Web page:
Minusio

Pelle Cruda. Ilaria Cuccagna

 

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The first exhibition of 2022 at the Museum, features artworks by the artist Ilaria Cuccagna (*1981, Cesena). The exhibition begins with a homage to an archaeological discovery by Aldo Crivelli in 1946 of an ancient bronze foundry storeroom in Arbedo (Ticino) dating back to the Iron Age. Connecting and creating an archaeological dialogue; a common action and a reflection through the materials, such as bronze, with Ilaria Cuccagna’s works.

For Aldo Crivelli, archaeological research was what the practice of sculpture is to Ilaria Cuccagna. But this does not do justice to the dynamics that have led to the realisation of the exhibition Pelle Cruda.
Starting from the mid 1930s, through Emilio Balli, Aldo Crivelli came into contact with archaeology. A passion was born and from then onwards grew and was fuelled, developing into an unconditional love of archaeology. The most fascinating aspect of Aldo Crivelli’s work specifically concerns the methodological approach he adopted and perfected over years of experience; starting from his tireless presence in the field at archaeological digs, topographical measurements and photographic documentation right up to the reproduction and cataloguing of the remains hand-drawn on graph paper or on transparent sheets, as well as his studies and the editing of the resulting scientific publications. For Crivelli, dealing personally with each single stage in the research was in all probability an attempt to seize, grasp and gain a deep understanding of the sense of the discovery - a true process of garnering knowledge.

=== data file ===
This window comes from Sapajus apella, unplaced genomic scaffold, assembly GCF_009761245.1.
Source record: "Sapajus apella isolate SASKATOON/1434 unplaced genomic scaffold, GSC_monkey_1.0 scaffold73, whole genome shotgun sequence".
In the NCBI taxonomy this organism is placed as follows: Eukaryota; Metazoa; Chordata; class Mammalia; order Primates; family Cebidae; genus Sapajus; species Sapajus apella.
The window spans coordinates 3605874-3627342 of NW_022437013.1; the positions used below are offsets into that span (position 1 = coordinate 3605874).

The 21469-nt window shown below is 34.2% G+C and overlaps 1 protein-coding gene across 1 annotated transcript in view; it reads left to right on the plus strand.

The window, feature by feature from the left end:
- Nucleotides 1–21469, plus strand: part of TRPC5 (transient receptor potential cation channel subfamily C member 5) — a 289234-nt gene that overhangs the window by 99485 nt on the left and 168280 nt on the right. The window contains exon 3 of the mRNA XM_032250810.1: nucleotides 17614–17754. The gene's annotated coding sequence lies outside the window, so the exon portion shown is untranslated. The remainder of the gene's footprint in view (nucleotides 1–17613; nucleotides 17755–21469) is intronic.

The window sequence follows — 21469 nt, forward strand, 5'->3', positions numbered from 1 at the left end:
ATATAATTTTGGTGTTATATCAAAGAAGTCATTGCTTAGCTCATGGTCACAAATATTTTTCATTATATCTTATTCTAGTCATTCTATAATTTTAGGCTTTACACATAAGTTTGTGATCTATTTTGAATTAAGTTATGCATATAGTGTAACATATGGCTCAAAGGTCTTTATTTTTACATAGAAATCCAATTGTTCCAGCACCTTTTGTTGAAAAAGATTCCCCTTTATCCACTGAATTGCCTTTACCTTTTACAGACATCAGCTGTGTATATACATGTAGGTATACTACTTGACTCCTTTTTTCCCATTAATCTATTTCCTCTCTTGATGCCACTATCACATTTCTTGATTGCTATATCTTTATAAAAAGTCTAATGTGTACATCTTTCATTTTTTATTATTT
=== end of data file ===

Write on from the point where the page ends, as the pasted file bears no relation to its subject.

By contrast, in Ilaria Cuccagna’s artistic output, it seems possible to infer a special inclination and interest for ancient sculpture or architecture, but also, though less explicitly, archaeology. In fact, in certain of her works sculptural forms quite literally emerge, which are recognisable as faces, figures or architectonic surfaces in relief. As regards her proximity to the world of archaeology (including the appearance of fragments of bone in her works) the discussion has to shift to a different plane tout court: the creative process.

The artistic exploration that will lead to the realisation of each individual sculpture passes through various key moments, all equally important for the creation and production of the work itself. Ilaria Cuccagna often starts out from a distant perspective, from the exploration of specific geographical areas to her research in materials, the knowledge of their intrinsic properties, right up to an understanding of the external agents that can modify their characteristics over time. Basically, the “remains” are not to be understood in terms of a determination to reappropriate classical forms or aesthetic canons, but become part of a broader physical and intellectual procedure. Every element participates in and contributes to the formation of a new narration that is constantly changing, narration situated in an atemporal space that is perpetually shifting.

In this exhibition the Museum sketches out a possible new path to follow, a new journey in which exchange, dialogue, comparisons based on fragments of experience deriving from the life and work of Aldo Crivelli interweave with the experience of contemporary artists, inevitably generating unprecedented and valid interpretations.

On the occasion of the exhibition a catalogue has been published. It contains textes of Moira Morinini Pé del Servizio Archeologico Cantonale, Annika Pettini and Diego Stephani.

CATEGORIES

  • Exhibitions and fairs

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